Psychology Wiki
Brain: Internal capsule
Horizontal section of right cerebral hemisphere.
The motor tract.
Latin capsula interna
Gray's subject #189 836
Part of
BrainInfo/UW hier-180
MeSH [1]

The internal capsule is an area of white matter in the brain that separates the caudate nucleus and the thalamus from the lenticular nucleus. It consists of axonal fibres that run between the cerebral cortex and the pyramids of the medulla.

The internal capsule is V-shaped when cut both coronally (on the same plane as the face) and horizontally (the same plane as the brim of a top hat).

When cut horizontally the bend in the V is called the genu, the part in front of the genu is the anterior limb, and the part behind the genu is called the posterior limb. There is also a retrolenticular and a sublenticular part to the internal capsule.

Fibers in the internal capsule

The posterior limb of the internal capsule contains corticospinal fibers and sensory fibers from the body. The genu contains corticobulbar fibers, which run between the cortex and the brainstem.

The retrolenticular part contains fibers from the optic system, coming from the lateral geniculate nucleus of the thalamus. More posteriorly, this becomes the optic radiation.

Some fibers from the medial geniculate nucleus (which carry auditory information) also pass in the retrolenticular internal capsule, but most are in the sublenticular part.

Blood supply

Blood supply is similar to the other structures of the region. Striate arteries, which come off the middle cerebral artery, enter through the anterior perforated substance in the base of the brain.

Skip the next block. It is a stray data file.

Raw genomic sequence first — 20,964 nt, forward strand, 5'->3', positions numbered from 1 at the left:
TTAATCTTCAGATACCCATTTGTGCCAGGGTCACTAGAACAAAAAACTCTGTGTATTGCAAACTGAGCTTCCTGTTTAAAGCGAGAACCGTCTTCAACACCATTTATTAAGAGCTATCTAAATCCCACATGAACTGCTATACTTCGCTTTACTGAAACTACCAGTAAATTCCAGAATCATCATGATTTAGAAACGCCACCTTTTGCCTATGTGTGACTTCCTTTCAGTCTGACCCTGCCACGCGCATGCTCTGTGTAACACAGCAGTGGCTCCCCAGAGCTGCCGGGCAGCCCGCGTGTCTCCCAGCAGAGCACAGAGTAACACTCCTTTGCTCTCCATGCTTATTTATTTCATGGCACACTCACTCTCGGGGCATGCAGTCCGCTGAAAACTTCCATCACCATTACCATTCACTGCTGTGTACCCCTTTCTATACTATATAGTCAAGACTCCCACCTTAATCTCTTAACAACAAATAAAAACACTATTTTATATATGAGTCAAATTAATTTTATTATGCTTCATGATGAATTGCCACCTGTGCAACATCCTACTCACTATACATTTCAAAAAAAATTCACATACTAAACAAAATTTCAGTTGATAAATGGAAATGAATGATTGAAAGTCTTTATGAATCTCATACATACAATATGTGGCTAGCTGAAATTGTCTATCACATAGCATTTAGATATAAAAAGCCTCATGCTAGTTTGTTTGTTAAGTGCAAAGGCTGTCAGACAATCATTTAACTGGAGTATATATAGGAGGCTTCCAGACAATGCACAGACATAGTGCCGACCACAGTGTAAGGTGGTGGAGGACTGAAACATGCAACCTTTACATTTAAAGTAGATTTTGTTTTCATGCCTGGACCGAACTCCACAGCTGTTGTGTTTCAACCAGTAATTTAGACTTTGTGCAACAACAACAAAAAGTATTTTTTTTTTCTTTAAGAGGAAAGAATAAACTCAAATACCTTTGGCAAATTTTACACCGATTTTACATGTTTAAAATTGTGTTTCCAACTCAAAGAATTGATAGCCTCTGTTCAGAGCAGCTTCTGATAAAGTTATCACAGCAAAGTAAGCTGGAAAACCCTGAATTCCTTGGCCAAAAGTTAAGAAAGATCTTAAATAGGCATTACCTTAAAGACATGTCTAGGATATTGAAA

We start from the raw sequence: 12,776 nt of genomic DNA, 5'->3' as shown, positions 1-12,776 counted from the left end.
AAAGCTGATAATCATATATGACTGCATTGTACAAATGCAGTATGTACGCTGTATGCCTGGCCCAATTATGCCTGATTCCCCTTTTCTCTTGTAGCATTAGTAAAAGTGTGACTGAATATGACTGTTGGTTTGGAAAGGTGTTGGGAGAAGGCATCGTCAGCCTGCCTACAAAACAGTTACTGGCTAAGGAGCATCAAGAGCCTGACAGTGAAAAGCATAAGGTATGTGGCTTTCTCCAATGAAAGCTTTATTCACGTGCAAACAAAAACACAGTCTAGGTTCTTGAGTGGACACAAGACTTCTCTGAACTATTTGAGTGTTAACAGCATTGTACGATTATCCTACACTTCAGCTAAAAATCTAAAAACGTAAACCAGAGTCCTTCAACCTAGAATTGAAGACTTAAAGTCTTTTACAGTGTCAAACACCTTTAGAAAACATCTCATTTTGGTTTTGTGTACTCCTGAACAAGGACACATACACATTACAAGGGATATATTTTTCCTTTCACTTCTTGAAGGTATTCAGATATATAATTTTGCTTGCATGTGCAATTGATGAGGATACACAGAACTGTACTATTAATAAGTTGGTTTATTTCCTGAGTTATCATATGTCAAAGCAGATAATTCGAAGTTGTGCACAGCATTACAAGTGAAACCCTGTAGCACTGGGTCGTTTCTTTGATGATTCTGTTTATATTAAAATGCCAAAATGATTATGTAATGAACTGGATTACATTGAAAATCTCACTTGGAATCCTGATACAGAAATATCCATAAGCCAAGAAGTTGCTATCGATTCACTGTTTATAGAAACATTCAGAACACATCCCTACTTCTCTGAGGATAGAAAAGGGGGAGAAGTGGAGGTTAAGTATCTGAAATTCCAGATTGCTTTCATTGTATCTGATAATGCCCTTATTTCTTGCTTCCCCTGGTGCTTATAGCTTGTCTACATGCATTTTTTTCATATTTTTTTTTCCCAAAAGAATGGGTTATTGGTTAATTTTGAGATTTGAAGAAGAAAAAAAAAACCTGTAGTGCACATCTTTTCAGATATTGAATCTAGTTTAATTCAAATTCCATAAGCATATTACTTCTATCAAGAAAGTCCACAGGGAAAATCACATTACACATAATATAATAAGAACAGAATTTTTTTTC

Infarctions to the internal capsule tend to be small, punctate lesions. They can affect sensory and motor systems on the opposite side of the body, and possibly eyesight (to the contralateral visual field). Hearing should not be affected in a single capsule lesion, as this information crosses over to both sides of the brain while in the brainstem.

External links

Telencephalon (cerebrum, cerebral cortex, cerebral hemispheres) - edit

primary sulci/fissures: medial longitudinal, lateral, central, parietoöccipital, calcarine, cingulate

frontal lobe: precentral gyrus (primary motor cortex, 4), precentral sulcus, superior frontal gyrus (6, 8), middle frontal gyrus (46), inferior frontal gyrus (Broca's area, 44-pars opercularis, 45-pars triangularis), prefrontal cortex (orbitofrontal cortex, 9, 10, 11, 12, 47)

parietal lobe: postcentral sulcus, postcentral gyrus (1, 2, 3, 43), superior parietal lobule (5), inferior parietal lobule (39-angular gyrus, 40), precuneus (7), intraparietal sulcus

occipital lobe: primary visual cortex (17), cuneus, lingual gyrus, 18, 19 (18 and 19 span whole lobe)

temporal lobe: transverse temporal gyrus (41-42-primary auditory cortex), superior temporal gyrus (38, 22-Wernicke's area), middle temporal gyrus (21), inferior temporal gyrus (20), fusiform gyrus (36, 37)

limbic lobe/fornicate gyrus: cingulate cortex/cingulate gyrus, anterior cingulate (24, 32, 33), posterior cingulate (23, 31),
isthmus (26, 29, 30), parahippocampal gyrus (piriform cortex, 25, 27, 35), entorhinal cortex (28, 34)

subcortical/insular cortex: rhinencephalon, olfactory bulb, corpus callosum, lateral ventricles, septum pellucidum, ependyma, internal capsule, corona radiata, external capsule

hippocampal formation: dentate gyrus, hippocampus, subiculum

basal ganglia: striatum (caudate nucleus, putamen), lentiform nucleus (putamen, globus pallidus), claustrum, extreme capsule, amygdala, nucleus accumbens

Some categorizations are approximations, and some Brodmann areas span gyri.

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